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Ask the Medical Expert Archives 2000-2004

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January 2003

Q. I am a 20-year-old woman and I have just been diagnosed with Ehlers-Danlos Syndrome (EDS). The symptoms I have are extensive. I have easy bruising, soft and doughy skin, translucent skin, hypermobility in my hands and knees, and joint pain. Can you possibly tell me the type of EDS I have and how to definitively receive a specific diagnosis? Could you also tell me some of the complications I should expect from having EDS?

A. Ehler-Danlos is a hereditary condition which causes excessively mobile joints, fragile skin and connective tissue, and an excessive elasticity to the skin. Internal organs can be affected as well. The clinical effects are due to a defect in collagen, the "glue" that holds our tissues together.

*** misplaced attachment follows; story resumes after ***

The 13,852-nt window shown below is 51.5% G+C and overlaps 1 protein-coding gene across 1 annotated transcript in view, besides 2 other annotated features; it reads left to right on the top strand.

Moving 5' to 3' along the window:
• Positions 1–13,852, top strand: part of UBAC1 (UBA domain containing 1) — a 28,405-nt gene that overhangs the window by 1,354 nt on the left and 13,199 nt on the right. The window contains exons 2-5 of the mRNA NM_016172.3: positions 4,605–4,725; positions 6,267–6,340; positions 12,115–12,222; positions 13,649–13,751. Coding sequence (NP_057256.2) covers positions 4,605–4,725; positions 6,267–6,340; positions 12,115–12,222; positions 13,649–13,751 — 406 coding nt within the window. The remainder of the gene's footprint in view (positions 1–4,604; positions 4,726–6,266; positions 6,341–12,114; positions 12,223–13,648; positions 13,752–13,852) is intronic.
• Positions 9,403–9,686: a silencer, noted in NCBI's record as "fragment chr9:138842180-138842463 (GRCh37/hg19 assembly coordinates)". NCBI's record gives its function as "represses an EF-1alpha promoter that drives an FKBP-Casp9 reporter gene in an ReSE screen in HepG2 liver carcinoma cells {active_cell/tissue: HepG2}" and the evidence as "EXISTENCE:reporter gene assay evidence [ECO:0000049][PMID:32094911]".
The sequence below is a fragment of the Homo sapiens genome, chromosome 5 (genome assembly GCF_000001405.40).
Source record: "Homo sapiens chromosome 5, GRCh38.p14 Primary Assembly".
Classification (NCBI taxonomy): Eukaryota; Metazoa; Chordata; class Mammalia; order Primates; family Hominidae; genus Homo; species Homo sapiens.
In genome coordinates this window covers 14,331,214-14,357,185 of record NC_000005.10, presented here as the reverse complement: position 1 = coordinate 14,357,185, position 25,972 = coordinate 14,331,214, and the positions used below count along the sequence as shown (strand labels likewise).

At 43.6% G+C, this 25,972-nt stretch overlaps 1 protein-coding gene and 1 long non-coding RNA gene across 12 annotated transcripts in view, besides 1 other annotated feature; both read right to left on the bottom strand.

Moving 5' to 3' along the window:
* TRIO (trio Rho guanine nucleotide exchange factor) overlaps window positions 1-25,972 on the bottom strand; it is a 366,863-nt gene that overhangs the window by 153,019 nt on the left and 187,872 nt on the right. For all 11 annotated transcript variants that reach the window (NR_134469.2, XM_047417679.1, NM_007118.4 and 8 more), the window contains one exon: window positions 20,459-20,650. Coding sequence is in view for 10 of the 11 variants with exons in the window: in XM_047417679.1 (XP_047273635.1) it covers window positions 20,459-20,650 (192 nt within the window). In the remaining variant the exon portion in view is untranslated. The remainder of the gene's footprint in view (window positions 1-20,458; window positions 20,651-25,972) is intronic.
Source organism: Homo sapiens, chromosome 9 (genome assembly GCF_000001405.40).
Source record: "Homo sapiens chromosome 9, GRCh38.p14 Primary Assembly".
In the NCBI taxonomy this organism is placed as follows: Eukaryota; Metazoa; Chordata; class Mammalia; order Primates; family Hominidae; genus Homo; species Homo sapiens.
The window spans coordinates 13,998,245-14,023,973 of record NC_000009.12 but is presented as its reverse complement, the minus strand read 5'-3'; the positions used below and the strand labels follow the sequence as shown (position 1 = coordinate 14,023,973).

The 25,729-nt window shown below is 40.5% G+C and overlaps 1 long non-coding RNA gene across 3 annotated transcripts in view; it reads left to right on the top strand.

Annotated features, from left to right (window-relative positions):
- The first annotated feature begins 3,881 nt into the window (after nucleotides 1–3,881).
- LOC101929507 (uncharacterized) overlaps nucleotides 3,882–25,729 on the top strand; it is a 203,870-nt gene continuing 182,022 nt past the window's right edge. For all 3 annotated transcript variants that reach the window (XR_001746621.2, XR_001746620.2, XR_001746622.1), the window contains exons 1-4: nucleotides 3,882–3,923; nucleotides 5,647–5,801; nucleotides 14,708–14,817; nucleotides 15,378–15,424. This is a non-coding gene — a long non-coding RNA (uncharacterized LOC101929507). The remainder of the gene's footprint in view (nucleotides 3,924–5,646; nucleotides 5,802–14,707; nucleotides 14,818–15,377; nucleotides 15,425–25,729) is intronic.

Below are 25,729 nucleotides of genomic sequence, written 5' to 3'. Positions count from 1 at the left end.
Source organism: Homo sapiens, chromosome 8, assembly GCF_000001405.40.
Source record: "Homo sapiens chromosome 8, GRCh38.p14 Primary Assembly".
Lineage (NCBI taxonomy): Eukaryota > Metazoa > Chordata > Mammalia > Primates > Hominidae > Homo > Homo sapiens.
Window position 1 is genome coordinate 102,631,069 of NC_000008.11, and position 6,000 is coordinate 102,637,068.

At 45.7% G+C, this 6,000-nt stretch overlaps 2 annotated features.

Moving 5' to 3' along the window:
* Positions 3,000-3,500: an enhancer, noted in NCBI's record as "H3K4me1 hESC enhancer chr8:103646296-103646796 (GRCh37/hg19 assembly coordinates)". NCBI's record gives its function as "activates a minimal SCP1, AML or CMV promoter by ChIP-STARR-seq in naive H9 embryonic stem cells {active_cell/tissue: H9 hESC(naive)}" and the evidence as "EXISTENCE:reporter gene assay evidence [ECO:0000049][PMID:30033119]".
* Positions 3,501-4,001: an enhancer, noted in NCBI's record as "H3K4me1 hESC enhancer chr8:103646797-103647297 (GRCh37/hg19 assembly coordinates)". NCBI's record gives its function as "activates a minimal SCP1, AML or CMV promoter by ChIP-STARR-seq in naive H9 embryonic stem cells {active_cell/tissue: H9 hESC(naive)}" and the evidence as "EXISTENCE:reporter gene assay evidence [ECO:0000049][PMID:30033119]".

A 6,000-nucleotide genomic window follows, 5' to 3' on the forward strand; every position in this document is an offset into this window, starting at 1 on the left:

People affected are prone to recurrent joint and soft tissue injury. Six main types have been identified, so manifestations of the condition can vary widely. Diagnosis is confirmed by taking a tissue sample (biopsy) of the skin and connective tissue for laboratory analysis. There is no single cure, but treatment is directed at preventing complications. Care is usually under the supervision of a rheumatologist.



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